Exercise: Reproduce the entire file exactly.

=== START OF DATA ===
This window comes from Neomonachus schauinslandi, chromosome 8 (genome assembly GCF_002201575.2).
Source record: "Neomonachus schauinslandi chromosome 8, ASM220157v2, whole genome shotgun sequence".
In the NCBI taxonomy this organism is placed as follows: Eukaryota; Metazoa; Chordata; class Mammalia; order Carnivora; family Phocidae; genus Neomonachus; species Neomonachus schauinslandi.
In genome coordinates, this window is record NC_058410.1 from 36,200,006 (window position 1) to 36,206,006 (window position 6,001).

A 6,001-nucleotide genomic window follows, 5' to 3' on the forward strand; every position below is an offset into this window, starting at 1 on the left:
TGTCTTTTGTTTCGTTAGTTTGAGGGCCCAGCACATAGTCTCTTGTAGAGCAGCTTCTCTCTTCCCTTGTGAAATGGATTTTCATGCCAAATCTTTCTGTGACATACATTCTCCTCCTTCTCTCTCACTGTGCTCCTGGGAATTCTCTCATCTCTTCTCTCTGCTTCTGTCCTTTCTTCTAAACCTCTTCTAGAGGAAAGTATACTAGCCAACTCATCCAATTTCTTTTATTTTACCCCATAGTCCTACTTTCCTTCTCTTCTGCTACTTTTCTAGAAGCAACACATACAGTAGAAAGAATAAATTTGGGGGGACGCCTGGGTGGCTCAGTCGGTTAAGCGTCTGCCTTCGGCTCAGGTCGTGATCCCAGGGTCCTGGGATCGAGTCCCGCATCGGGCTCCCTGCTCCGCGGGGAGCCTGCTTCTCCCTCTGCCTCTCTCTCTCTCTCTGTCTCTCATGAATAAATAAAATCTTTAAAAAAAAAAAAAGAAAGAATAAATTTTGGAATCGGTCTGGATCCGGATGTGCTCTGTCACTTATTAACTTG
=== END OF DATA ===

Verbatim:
This window comes from Neomonachus schauinslandi, chromosome 8 (genome assembly GCF_002201575.2).
Source record: "Neomonachus schauinslandi chromosome 8, ASM220157v2, whole genome shotgun sequence".
In the NCBI taxonomy this organism is placed as follows: Eukaryota; Metazoa; Chordata; class Mammalia; order Carnivora; family Phocidae; genus Neomonachus; species Neomonachus schauinslandi.
In genome coordinates, this window is record NC_058410.1 from 36,200,006 (window position 1) to 36,206,006 (window position 6,001).

A 6,001-nucleotide genomic window follows, 5' to 3' on the forward strand; every position below is an offset into this window, starting at 1 on the left:
TGTCTTTTGTTTCGTTAGTTTGAGGGCCCAGCACATAGTCTCTTGTAGAGCAGCTTCTCTCTTCCCTTGTGAAATGGATTTTCATGCCAAATCTTTCTGTGACATACATTCTCCTCCTTCTCTCTCACTGTGCTCCTGGGAATTCTCTCATCTCTTCTCTCTGCTTCTGTCCTTTCTTCTAAACCTCTTCTAGAGGAAAGTATACTAGCCAACTCATCCAATTTCTTTTATTTTACCCCATAGTCCTACTTTCCTTCTCTTCTGCTACTTTTCTAGAAGCAACACATACAGTAGAAAGAATAAATTTGGGGGGACGCCTGGGTGGCTCAGTCGGTTAAGCGTCTGCCTTCGGCTCAGGTCGTGATCCCAGGGTCCTGGGATCGAGTCCCGCATCGGGCTCCCTGCTCCGCGGGGAGCCTGCTTCTCCCTCTGCCTCTCTCTCTCTCTCTGTCTCTCATGAATAAATAAAATCTTTAAAAAAAAAAAAAGAAAGAATAAATTTTGGAATCGGTCTGGATCCGGATGTGCTCTGTCACTTATTAACTTG